Gillies to lead London Met

Former head of City named vice-chancellor. Rebecca Attwood reports

November 19, 2009

Malcolm Gillies, who resigned as head of City University London in July, has been appointed the new vice-chancellor of troubled London Metropolitan University.

London Met has been forced to repay more than £36 million to the Higher Education Funding Council for England after major inaccuracies were discovered in its student-completion data.

Hefce has also reduced the university’s recurrent grant by £15 million.

The previous vice-chancellor, Brian Roper, left in March, and reports into the crisis have criticised the way the institution was managed and governed.

Last night, London Met’s board of governors appointed Professor Gillies to the role.

Professor Gillies, who is still a professor of music at City, served as deputy vice-chancellor of the Australian National University from 2002 to 2006.

He stepped down as vice-chancellor of City in July after disagreements over governance with the institution’s council.

A survey of City’s council members in summer 2008 noted that the council had “failed over the past year on clarifying the relative responsibilities of the vice-chancellor and the council”.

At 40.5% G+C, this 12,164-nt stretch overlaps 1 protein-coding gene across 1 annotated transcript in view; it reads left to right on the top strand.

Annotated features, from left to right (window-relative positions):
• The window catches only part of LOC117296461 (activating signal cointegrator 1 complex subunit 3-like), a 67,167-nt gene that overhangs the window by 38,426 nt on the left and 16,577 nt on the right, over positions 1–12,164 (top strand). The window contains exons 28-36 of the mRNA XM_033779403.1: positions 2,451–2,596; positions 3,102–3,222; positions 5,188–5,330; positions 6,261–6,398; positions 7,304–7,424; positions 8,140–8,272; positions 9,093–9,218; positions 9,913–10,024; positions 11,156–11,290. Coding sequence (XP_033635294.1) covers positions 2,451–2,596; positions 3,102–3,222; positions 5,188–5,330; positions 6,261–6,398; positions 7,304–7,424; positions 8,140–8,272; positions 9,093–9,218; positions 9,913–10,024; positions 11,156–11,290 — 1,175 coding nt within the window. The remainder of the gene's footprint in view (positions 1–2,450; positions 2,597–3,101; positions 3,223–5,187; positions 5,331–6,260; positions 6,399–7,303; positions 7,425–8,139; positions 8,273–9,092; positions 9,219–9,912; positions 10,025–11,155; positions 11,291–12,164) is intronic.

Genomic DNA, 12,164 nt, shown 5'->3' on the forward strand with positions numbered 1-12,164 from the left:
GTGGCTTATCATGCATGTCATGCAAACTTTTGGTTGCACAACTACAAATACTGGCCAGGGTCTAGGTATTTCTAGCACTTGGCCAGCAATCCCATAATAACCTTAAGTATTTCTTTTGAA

There needed to be more contact with the vice-chancellor to build a “more engaging relationship”, the survey indicated.

It also identified an “ambiguous relationship” with City’s executive committee, in which non-executive council members had “too little interface with management”.

Professor Gillies said: “I am delighted to take on the position of vice-chancellor of London Metropolitan University. I relish the opportunity to address the challenges the university faces going forward.”

Peter Anwyl, chairman of London Met’s board of governors, said: “The board is absolutely delighted that Malcolm has accepted the position. With the university having gone through a difficult period, Malcolm’s energy and experience will help us to draw a line under recent issues, to move forward and to concentrate on our students, their education and our staff.”

Professor Gillies will take up the post early in 2010.

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